5 Questions That Movie Plots Never Seem to Answer

#2. Who Is Waxing These People?

KatarzynaBialasiewicz/iStock/Getty Images

At least 80 percent of white males have at least some hair on their upper bodies, and the chances of growing it increase as the man gets older. But you wouldn't know that if you went by movies and television, where a healthy growth of manfur is about as common as having an actual bear attached to your chest.

Marvel Studios, Paramount Pictures, Warner Bros.
"You others merely adopted the hairless look. I was born in it, molded by it.
I didn't even have pubes until I was already a man." -Bane

I guess Kirk there might have undergone some futuristic genetic engineering, and Tony Stark could be getting a servant to trim his man-garden. But why is Bruce Wayne as soft and hairless as a baby? Maybe he got embarrassed because a lot of the other men in the League training camp were Asians with less natural body hair, and so he shaved it off by himself while weeping quietly in the bathroom. What about Bane? Were his minions so happy to throw themselves into death because it meant an escape from Wednesday-morning Upper Arm Duty? Is Hollywood just terrified of alienating the profitable teenage demographic by showing them the cruel realities of the adult male body?

Tetra Images/Tetra images/Getty Images
"And then you have to start sticking a little spinning razor up your nose
so the people at work stop calling you Snot Mangrove Harry."

Which brings us to ...

#1. What Do All These Sexy People Smell Like?

Hemera Technologies/AbleStock.com/Getty Images

Chances are, if the movie you're watching is not an Oscar-humping tale about a family struggling to come to terms with their son dressing up in a fox suit, it will have at least one scene in which the male lead works up a patina of manly sweat. Movie-sweat says hard work, it says ingenuity, it says "I've spent all night crawling around in air ducts to save my wife from terrorists and I've accumulated so much man-voltage that liquid testosterone is dripping from my pores." For example, here's James Bond, looking manly as hell in Casino Royale:

And now you're pregnant. All of you.

This look was popular with audiences (you can find men online dressing up in copycat shirts to impress the ladies), which seems OK until you consider that Mr. Bond here has just chased a guy across half a city, in the middle of the day, in Madagascar, and in real life he must smell like a slab of raw goat meat left in a gym sock. If a character is spending any time inside a superhero costume, he'll have it even worse: anything that sits that close to your warm, damp skin for a long time is going to stink and give you a nasty fungal infection.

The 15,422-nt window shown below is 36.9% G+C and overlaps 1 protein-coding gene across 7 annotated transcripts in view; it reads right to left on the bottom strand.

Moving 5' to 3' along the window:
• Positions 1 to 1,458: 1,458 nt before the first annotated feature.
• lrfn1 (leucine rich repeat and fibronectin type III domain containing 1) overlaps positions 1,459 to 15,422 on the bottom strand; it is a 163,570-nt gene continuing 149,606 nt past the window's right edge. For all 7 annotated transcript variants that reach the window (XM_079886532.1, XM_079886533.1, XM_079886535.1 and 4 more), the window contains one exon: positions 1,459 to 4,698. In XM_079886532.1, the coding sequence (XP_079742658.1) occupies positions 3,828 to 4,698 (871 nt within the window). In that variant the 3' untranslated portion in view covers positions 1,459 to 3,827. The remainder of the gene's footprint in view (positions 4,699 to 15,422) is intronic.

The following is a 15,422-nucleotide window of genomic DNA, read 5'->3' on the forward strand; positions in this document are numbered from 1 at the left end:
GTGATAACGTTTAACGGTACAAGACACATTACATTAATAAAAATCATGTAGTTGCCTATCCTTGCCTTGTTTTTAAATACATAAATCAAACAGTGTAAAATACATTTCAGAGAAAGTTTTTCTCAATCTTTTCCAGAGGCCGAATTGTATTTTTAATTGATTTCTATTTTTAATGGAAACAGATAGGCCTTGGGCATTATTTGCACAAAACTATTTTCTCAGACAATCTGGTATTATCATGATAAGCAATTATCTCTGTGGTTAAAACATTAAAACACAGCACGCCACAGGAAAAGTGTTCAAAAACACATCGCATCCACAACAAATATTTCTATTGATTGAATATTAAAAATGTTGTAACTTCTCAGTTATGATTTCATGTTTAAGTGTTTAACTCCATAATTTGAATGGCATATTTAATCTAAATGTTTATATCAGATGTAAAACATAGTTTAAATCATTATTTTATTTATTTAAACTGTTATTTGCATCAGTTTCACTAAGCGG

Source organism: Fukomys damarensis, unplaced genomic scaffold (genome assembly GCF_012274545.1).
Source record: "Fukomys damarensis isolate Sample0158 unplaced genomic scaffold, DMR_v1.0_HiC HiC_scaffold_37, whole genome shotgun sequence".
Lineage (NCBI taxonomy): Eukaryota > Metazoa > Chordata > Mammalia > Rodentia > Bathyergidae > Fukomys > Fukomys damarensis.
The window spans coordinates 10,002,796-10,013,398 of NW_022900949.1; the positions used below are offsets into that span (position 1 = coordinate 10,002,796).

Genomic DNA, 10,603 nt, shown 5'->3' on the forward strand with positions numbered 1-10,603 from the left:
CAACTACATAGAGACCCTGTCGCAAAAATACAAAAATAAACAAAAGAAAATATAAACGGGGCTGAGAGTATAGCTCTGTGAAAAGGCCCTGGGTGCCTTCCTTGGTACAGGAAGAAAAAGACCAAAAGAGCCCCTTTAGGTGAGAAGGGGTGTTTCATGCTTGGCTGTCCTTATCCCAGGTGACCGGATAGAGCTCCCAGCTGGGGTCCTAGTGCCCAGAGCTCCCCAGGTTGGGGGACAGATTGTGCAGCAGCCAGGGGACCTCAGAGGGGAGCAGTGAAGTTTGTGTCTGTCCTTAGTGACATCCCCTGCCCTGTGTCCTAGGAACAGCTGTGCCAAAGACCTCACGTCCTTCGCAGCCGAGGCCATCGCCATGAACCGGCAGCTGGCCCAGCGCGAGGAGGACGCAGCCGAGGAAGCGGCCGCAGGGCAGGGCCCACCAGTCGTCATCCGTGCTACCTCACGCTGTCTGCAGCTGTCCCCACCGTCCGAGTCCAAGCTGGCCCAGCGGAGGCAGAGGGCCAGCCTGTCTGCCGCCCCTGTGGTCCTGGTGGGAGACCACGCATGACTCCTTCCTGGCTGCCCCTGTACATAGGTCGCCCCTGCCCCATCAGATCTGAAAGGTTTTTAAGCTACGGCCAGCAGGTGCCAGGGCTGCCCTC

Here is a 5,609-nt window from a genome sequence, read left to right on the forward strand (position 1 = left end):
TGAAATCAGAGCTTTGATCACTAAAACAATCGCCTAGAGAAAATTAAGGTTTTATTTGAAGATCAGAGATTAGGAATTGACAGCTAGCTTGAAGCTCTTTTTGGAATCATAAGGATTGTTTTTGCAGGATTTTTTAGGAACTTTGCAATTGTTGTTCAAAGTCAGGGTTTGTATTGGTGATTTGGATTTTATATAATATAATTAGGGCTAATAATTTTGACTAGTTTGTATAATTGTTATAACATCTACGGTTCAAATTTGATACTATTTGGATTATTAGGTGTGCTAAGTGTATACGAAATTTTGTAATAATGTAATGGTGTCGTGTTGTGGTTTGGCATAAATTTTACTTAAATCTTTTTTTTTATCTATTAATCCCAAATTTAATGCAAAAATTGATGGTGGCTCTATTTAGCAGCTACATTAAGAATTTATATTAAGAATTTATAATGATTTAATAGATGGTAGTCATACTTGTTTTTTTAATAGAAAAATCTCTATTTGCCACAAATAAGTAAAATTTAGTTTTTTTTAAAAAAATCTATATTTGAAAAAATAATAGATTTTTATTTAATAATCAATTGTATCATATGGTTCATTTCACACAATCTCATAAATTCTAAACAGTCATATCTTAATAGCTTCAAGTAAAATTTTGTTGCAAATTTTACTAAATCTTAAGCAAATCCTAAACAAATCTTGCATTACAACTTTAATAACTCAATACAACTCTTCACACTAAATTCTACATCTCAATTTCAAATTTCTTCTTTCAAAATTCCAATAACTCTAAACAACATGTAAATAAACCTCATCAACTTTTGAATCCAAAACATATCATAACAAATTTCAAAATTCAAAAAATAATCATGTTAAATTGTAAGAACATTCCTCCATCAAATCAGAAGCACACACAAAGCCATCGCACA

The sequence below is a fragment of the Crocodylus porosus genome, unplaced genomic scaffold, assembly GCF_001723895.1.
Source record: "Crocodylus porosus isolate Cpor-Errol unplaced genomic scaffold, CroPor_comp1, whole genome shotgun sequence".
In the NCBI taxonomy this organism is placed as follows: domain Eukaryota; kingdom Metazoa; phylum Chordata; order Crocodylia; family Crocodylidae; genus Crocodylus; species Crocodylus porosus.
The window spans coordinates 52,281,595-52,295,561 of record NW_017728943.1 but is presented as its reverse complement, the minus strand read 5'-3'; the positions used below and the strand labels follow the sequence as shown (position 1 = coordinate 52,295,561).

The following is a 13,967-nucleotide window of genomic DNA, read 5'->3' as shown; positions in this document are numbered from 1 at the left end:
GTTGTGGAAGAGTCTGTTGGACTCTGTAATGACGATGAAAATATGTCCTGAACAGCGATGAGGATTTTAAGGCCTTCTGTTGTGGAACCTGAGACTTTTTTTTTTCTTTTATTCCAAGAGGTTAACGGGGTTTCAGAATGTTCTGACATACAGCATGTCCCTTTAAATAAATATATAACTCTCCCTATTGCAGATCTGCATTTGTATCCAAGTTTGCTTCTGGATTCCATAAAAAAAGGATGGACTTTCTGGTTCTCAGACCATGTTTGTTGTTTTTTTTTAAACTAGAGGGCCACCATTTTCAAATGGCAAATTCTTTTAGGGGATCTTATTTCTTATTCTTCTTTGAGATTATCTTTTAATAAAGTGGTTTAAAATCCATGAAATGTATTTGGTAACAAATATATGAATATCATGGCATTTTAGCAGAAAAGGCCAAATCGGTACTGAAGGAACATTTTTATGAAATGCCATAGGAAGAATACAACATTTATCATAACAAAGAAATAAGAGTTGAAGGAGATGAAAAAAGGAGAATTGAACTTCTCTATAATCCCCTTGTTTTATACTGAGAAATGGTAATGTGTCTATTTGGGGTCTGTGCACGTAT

Marvel Studios
Tony Stark's lower body is covered in contagious weeping sores, and not for the reasons you'd think.

And these are men who have access to underarm deodorant and frequent bathing. What about characters from time periods or worlds with pre-modern hygiene standards? Aragorn from Lord of the Rings recently came in at number one in a "Sexiest Male Movie Characters" poll, even though he literally sleeps in the woods most of the time and probably smells worse than the hobo who keeps stealing your dog food. Hell, Pirates of the Caribbean actually has a scene where Jack Sparrow leans in close to another character who recoils in visible disgust at what must be a fetid waft of unwashed pirate and mildewed dreadlocks. And Jack still came in at number two in that same poll. The human brain just isn't very imaginative about smell, even when fictional worlds are shoving it in our face.

Walt Disney
In real life, nothing in this picture is something that you want shoved in your face.

And when you think about it, movie-universe anosmia has played a huge role in creating the picture that comes to mind when the average person imagines "desirable masculinity." We are a society that is perhaps less likely than any other in history to encounter the true scent of unwashed labor, and we've built our idea of male sexiness on the fact that most of us will only ever encounter cowboys or warriors in an odor-free movie environment. If smell had been introduced to films along with sound in the 1920s, today's action heroes would do nothing but coyly splash each other during hot baths and occasionally go to aromatherapy appointments.

Lionsgate Films
"Don't shoot him with that lavender oil gun! It's NOT ORGANIC!"

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